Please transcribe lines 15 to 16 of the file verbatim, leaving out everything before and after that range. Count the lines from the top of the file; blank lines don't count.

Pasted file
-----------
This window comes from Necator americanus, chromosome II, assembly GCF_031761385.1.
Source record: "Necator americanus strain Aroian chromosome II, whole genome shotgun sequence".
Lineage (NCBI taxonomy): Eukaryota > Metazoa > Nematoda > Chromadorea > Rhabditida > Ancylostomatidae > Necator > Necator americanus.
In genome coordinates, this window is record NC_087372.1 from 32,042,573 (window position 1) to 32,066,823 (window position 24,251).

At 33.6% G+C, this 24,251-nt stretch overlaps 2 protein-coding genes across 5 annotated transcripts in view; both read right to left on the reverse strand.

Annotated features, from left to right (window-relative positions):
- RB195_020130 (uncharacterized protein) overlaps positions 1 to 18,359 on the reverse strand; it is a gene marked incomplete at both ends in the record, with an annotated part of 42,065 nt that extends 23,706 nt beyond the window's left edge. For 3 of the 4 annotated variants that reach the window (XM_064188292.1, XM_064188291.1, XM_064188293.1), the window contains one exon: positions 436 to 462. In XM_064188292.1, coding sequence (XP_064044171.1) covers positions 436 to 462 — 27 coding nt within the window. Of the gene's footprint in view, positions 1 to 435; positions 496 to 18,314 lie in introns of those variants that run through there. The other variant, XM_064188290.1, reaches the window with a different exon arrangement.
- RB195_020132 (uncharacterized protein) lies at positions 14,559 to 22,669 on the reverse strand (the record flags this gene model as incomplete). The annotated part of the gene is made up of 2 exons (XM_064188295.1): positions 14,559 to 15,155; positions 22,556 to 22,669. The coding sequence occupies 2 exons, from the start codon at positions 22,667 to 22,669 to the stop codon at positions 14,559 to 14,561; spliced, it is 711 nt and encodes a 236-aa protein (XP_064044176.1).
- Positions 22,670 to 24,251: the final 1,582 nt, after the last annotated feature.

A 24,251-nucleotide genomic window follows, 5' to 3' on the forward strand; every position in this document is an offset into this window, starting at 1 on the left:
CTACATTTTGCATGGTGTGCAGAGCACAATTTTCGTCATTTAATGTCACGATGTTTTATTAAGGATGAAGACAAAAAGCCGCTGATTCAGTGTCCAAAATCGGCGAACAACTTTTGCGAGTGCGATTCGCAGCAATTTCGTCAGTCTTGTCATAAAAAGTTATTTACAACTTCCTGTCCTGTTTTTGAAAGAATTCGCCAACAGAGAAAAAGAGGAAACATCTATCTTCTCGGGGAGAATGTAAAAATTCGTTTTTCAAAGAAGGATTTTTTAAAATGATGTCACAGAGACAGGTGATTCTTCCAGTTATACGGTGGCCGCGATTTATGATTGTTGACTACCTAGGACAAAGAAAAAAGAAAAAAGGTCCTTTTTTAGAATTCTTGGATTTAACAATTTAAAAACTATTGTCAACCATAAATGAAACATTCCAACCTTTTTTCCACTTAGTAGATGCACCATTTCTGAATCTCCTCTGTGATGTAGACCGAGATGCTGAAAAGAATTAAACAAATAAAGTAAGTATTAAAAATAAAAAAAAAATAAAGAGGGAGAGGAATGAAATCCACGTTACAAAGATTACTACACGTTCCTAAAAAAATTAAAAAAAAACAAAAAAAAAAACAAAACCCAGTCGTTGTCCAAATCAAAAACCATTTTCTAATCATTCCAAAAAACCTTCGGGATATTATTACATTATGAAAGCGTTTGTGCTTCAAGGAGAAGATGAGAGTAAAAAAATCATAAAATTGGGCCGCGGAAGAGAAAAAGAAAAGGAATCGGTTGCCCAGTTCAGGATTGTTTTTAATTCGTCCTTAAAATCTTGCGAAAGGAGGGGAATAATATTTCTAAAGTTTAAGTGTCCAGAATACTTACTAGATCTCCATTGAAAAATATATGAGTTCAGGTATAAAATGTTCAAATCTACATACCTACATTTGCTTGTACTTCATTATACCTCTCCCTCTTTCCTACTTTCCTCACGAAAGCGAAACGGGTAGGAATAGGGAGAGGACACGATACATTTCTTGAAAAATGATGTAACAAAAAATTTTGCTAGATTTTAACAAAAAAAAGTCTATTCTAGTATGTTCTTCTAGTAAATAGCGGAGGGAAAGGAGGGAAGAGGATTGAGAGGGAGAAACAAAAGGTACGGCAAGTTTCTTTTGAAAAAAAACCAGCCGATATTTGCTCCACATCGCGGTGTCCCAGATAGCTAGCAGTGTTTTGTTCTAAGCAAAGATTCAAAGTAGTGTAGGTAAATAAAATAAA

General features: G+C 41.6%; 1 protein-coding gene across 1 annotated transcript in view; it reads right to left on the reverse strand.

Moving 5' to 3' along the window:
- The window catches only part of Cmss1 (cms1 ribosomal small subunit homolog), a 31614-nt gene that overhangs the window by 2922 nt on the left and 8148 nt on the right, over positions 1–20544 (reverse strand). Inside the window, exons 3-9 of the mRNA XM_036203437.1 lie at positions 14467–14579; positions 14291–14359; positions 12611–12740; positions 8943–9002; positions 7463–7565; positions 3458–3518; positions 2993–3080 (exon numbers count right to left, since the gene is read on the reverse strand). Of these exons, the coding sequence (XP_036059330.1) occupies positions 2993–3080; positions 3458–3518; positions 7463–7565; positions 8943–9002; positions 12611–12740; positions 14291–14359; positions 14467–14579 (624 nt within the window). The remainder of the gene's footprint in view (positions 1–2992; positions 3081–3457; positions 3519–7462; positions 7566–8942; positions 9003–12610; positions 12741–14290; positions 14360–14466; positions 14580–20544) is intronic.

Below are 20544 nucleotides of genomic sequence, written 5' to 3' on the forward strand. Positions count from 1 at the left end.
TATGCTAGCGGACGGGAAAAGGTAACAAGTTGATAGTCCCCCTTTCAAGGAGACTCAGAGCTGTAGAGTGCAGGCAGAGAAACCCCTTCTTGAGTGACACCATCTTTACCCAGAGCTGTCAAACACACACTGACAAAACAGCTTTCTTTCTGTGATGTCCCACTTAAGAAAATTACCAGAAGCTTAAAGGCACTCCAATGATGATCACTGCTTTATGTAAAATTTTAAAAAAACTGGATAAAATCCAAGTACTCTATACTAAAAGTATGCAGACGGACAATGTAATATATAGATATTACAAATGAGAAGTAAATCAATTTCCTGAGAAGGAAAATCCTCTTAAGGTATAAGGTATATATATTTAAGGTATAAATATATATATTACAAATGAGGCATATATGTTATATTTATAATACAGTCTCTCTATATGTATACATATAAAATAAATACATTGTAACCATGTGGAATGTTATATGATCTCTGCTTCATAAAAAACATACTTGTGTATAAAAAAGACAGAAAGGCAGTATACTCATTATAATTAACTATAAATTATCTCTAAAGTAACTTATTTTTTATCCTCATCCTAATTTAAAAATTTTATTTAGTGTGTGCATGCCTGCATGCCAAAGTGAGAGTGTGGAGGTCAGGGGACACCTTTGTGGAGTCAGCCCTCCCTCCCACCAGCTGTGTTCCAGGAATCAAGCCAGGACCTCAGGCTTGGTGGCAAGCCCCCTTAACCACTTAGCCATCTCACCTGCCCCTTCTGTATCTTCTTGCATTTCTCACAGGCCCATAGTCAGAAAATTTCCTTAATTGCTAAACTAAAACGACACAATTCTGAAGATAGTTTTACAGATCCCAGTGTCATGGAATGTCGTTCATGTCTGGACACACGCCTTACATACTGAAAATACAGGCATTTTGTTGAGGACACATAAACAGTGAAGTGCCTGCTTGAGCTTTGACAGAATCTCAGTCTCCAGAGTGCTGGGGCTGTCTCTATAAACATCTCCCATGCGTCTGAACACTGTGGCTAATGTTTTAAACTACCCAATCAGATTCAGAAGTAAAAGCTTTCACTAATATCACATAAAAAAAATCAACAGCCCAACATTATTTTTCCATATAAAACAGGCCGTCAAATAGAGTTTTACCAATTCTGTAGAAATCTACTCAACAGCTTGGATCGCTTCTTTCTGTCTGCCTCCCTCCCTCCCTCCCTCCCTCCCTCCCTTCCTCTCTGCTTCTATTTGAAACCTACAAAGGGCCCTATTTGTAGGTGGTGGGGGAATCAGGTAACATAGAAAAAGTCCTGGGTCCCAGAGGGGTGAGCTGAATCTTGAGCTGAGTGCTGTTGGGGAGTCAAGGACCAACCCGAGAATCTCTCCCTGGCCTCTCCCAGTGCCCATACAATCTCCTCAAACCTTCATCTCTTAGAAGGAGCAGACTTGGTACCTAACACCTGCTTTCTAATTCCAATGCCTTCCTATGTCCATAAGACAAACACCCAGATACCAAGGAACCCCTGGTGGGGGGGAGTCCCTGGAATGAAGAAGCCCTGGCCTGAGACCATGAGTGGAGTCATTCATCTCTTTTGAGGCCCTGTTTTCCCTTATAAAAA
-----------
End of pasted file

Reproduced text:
Below are 20544 nucleotides of genomic sequence, written 5' to 3' on the forward strand. Positions count from 1 at the left end.
TATGCTAGCGGACGGGAAAAGGTAACAAGTTGATAGTCCCCCTTTCAAGGAGACTCAGAGCTGTAGAGTGCAGGCAGAGAAACCCCTTCTTGAGTGACACCATCTTTACCCAGAGCTGTCAAACACACACTGACAAAACAGCTTTCTTTCTGTGATGTCCCACTTAAGAAAATTACCAGAAGCTTAAAGGCACTCCAATGATGATCACTGCTTTATGTAAAATTTTAAAAAAACTGGATAAAATCCAAGTACTCTATACTAAAAGTATGCAGACGGACAATGTAATATATAGATATTACAAATGAGAAGTAAATCAATTTCCTGAGAAGGAAAATCCTCTTAAGGTATAAGGTATATATATTTAAGGTATAAATATATATATTACAAATGAGGCATATATGTTATATTTATAATACAGTCTCTCTATATGTATACATATAAAATAAATACATTGTAACCATGTGGAATGTTATATGATCTCTGCTTCATAAAAAACATACTTGTGTATAAAAAAGACAGAAAGGCAGTATACTCATTATAATTAACTATAAATTATCTCTAAAGTAACTTATTTTTTATCCTCATCCTAATTTAAAAATTTTATTTAGTGTGTGCATGCCTGCATGCCAAAGTGAGAGTGTGGAGGTCAGGGGACACCTTTGTGGAGTCAGCCCTCCCTCCCACCAGCTGTGTTCCAGGAATCAAGCCAGGACCTCAGGCTTGGTGGCAAGCCCCCTTAACCACTTAGCCATCTCACCTGCCCCTTCTGTATCTTCTTGCATTTCTCACAGGCCCATAGTCAGAAAATTTCCTTAATTGCTAAACTAAAACGACACAATTCTGAAGATAGTTTTACAGATCCCAGTGTCATGGAATGTCGTTCATGTCTGGACACACGCCTTACATACTGAAAATACAGGCATTTTGTTGAGGACACATAAACAGTGAAGTGCCTGCTTGAGCTTTGACAGAATCTCAGTCTCCAGAGTGCTGGGGCTGTCTCTATAAACATCTCCCATGCGTCTGAACACTGTGGCTAATGTTTTAAACTACCCAATCAGATTCAGAAGTAAAAGCTTTCACTAATATCACATAAAAAAAATCAACAGCCCAACATTATTTTTCCATATAAAACAGGCCGTCAAATAGAGTTTTACCAATTCTGTAGAAATCTACTCAACAGCTTGGATCGCTTCTTTCTGTCTGCCTCCCTCCCTCCCTCCCTCCCTCCCTCCCTTCCTCTCTGCTTCTATTTGAAACCTACAAAGGGCCCTATTTGTAGGTGGTGGGGGAATCAGGTAACATAGAAAAAGTCCTGGGTCCCAGAGGGGTGAGCTGAATCTTGAGCTGAGTGCTGTTGGGGAGTCAAGGACCAACCCGAGAATCTCTCCCTGGCCTCTCCCAGTGCCCATACAATCTCCTCAAACCTTCATCTCTTAGAAGGAGCAGACTTGGTACCTAACACCTGCTTTCTAATTCCAATGCCTTCCTATGTCCATAAGACAAACACCCAGATACCAAGGAACCCCTGGTGGGGGGGAGTCCCTGGAATGAAGAAGCCCTGGCCTGAGACCATGAGTGGAGTCATTCATCTCTTTTGAGGCCCTGTTTTCCCTTATAAAAA